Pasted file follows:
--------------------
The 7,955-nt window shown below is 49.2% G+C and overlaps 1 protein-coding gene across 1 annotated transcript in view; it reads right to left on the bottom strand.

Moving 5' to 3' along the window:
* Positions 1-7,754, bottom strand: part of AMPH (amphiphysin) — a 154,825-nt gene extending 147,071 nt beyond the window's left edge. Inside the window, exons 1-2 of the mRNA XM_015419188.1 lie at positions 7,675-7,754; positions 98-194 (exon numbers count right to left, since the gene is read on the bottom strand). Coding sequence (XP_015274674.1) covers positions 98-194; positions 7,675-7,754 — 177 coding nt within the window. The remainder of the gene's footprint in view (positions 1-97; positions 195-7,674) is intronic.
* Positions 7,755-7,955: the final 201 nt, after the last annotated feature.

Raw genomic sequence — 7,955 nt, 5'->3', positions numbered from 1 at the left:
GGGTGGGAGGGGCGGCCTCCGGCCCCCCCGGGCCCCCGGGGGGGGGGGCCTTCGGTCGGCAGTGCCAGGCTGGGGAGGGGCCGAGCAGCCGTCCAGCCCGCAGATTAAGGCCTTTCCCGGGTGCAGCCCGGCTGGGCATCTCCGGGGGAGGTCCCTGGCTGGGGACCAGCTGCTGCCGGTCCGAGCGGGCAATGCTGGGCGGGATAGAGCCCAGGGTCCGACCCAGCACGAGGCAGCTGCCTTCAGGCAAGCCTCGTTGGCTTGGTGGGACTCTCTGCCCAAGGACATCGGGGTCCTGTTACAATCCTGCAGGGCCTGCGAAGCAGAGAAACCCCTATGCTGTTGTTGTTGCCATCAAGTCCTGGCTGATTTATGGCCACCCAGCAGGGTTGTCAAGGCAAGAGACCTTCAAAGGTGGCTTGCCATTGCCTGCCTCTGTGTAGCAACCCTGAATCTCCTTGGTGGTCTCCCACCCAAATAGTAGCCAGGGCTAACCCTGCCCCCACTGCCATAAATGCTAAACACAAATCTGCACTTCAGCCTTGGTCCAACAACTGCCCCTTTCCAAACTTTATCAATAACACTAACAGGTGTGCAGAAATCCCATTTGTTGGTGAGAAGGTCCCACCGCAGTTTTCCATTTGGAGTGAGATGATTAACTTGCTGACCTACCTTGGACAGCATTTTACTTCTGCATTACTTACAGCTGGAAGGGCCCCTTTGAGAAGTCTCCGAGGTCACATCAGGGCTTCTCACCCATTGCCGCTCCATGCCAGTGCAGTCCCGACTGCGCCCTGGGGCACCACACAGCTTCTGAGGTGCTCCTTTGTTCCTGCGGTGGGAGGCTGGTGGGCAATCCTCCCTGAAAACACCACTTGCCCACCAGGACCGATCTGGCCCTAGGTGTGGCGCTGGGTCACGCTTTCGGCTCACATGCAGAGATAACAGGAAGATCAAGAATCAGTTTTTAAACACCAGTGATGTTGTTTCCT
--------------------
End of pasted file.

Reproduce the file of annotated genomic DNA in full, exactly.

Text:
The 7,955-nt window shown below is 49.2% G+C and overlaps 1 protein-coding gene across 1 annotated transcript in view; it reads right to left on the bottom strand.

Moving 5' to 3' along the window:
* Positions 1-7,754, bottom strand: part of AMPH (amphiphysin) — a 154,825-nt gene extending 147,071 nt beyond the window's left edge. Inside the window, exons 1-2 of the mRNA XM_015419188.1 lie at positions 7,675-7,754; positions 98-194 (exon numbers count right to left, since the gene is read on the bottom strand). Coding sequence (XP_015274674.1) covers positions 98-194; positions 7,675-7,754 — 177 coding nt within the window. The remainder of the gene's footprint in view (positions 1-97; positions 195-7,674) is intronic.
* Positions 7,755-7,955: the final 201 nt, after the last annotated feature.

Raw genomic sequence — 7,955 nt, 5'->3', positions numbered from 1 at the left:
GGGTGGGAGGGGCGGCCTCCGGCCCCCCCGGGCCCCCGGGGGGGGGGGCCTTCGGTCGGCAGTGCCAGGCTGGGGAGGGGCCGAGCAGCCGTCCAGCCCGCAGATTAAGGCCTTTCCCGGGTGCAGCCCGGCTGGGCATCTCCGGGGGAGGTCCCTGGCTGGGGACCAGCTGCTGCCGGTCCGAGCGGGCAATGCTGGGCGGGATAGAGCCCAGGGTCCGACCCAGCACGAGGCAGCTGCCTTCAGGCAAGCCTCGTTGGCTTGGTGGGACTCTCTGCCCAAGGACATCGGGGTCCTGTTACAATCCTGCAGGGCCTGCGAAGCAGAGAAACCCCTATGCTGTTGTTGTTGCCATCAAGTCCTGGCTGATTTATGGCCACCCAGCAGGGTTGTCAAGGCAAGAGACCTTCAAAGGTGGCTTGCCATTGCCTGCCTCTGTGTAGCAACCCTGAATCTCCTTGGTGGTCTCCCACCCAAATAGTAGCCAGGGCTAACCCTGCCCCCACTGCCATAAATGCTAAACACAAATCTGCACTTCAGCCTTGGTCCAACAACTGCCCCTTTCCAAACTTTATCAATAACACTAACAGGTGTGCAGAAATCCCATTTGTTGGTGAGAAGGTCCCACCGCAGTTTTCCATTTGGAGTGAGATGATTAACTTGCTGACCTACCTTGGACAGCATTTTACTTCTGCATTACTTACAGCTGGAAGGGCCCCTTTGAGAAGTCTCCGAGGTCACATCAGGGCTTCTCACCCATTGCCGCTCCATGCCAGTGCAGTCCCGACTGCGCCCTGGGGCACCACACAGCTTCTGAGGTGCTCCTTTGTTCCTGCGGTGGGAGGCTGGTGGGCAATCCTCCCTGAAAACACCACTTGCCCACCAGGACCGATCTGGCCCTAGGTGTGGCGCTGGGTCACGCTTTCGGCTCACATGCAGAGATAACAGGAAGATCAAGAATCAGTTTTTAAACACCAGTGATGTTGTTTCCT